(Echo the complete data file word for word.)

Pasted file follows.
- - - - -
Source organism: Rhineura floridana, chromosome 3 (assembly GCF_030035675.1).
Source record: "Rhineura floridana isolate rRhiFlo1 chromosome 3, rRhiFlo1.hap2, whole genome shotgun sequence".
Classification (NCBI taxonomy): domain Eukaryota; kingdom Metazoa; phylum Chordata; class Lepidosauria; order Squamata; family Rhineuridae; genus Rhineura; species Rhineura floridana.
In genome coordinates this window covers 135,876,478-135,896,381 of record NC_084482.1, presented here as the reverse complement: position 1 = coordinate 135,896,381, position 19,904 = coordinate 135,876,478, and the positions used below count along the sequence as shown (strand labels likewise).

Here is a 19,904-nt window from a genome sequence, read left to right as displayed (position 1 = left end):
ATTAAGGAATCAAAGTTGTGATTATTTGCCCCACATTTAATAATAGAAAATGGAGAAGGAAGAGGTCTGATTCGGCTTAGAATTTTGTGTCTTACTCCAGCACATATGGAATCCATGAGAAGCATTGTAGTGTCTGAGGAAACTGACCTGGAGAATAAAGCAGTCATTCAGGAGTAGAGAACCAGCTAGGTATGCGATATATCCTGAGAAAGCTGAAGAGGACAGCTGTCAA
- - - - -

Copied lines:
Source organism: Rhineura floridana, chromosome 3 (assembly GCF_030035675.1).
Source record: "Rhineura floridana isolate rRhiFlo1 chromosome 3, rRhiFlo1.hap2, whole genome shotgun sequence".
Classification (NCBI taxonomy): domain Eukaryota; kingdom Metazoa; phylum Chordata; class Lepidosauria; order Squamata; family Rhineuridae; genus Rhineura; species Rhineura floridana.
In genome coordinates this window covers 135,876,478-135,896,381 of record NC_084482.1, presented here as the reverse complement: position 1 = coordinate 135,896,381, position 19,904 = coordinate 135,876,478, and the positions used below count along the sequence as shown (strand labels likewise).

Here is a 19,904-nt window from a genome sequence, read left to right as displayed (position 1 = left end):
ATTAAGGAATCAAAGTTGTGATTATTTGCCCCACATTTAATAATAGAAAATGGAGAAGGAAGAGGTCTGATTCGGCTTAGAATTTTGTGTCTTACTCCAGCACATATGGAATCCATGAGAAGCATTGTAGTGTCTGAGGAAACTGACCTGGAGAATAAAGCAGTCATTCAGGAGTAGAGAACCAGCTAGGTATGCGATATATCCTGAGAAAGCTGAAGAGGACAGCTGTCAA